[TowerTalk] FW: FW: Thrust Bearing Installation

Peter Voelpel dj7ww at t-online.de
Sun Dec 27 13:12:10 EST 2020

Yes, that´s what I use, Nylon or POM plates with a hole cut for the mast.
I also still use a thick bronze bearing on one tower. 
All weight is on the rotator and I use another shelf above the rotator with
a temporarily muffler clamp above it if I need to remove the rotator.



-----Original Message-----
From: TowerTalk [mailto:towertalk-bounces at contesting.com] On Behalf Of
Charles Gallo
Sent: Sonntag, 27. Dezember 2020 18:42
To: Grant Saviers
Cc: Tower Talk
Subject: Re: [TowerTalk] FW: FW: Thrust Bearing Installation

Every time this topic comes up, I alway think about “why are we doing this”?
“Thrust bearings” (agree, most are used as a second axial load bearing, not
thrust) in ham applications are, frankly low rotational speed, low
rotational duty application.
Always makes me think of the lessons learned when shipping cars by train
(fretting caused by vibration during non rotational times)
Frankly, what we have is the perfect place for solid bearings. In the old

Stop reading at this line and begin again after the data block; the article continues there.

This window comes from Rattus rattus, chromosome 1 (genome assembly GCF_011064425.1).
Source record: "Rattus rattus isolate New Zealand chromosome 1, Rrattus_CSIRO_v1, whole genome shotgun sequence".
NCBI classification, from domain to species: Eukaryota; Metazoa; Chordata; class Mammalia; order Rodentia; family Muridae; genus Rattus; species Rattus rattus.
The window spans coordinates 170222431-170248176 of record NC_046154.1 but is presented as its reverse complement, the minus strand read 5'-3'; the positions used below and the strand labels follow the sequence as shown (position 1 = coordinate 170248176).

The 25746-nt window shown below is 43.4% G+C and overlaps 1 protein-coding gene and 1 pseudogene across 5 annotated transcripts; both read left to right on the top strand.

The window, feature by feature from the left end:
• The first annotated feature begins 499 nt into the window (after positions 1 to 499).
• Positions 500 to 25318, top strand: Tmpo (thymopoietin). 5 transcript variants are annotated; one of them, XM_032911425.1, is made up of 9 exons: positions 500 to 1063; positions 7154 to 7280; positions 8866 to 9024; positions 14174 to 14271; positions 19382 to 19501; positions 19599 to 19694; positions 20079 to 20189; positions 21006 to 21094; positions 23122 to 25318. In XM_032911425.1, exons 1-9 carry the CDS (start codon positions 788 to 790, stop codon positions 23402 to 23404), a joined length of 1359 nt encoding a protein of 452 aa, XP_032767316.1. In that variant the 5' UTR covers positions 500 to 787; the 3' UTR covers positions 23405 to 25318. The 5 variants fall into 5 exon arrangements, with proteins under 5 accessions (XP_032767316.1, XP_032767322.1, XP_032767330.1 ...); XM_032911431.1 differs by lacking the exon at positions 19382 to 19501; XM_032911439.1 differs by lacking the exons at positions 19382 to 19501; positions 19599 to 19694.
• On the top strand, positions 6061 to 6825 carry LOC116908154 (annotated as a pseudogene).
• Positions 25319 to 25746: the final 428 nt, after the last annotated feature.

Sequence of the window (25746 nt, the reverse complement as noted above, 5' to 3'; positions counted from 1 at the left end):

days, bronze, today, plastic
I think a T shaped bearing, made of say a filled nylon, or filled acetal
would deal with 99% of the issues (never mind torlon/rulon etc). Industry
has gone to plastic bearings for low speed/low duty/ high load bearings for
a reason.

I don’t know how the Yaesu “thrust bearing” is made, but rotating one by
hand, they FEEL like plastic

73 de KG2V

> On Dec 27, 2020, at 12:02 PM, Grant Saviers <grants2 at pacbell.net> wrote:
> ?Matt,
> Got the image, thanks and nice work.  Very informative about some of the
issues.  The three bearing study would also help settle a lot of debates.
Were real bearing models developed?  The design that was developed for
radial float (done in some machine tooling to float reamers) of the rotator
would be interesting.


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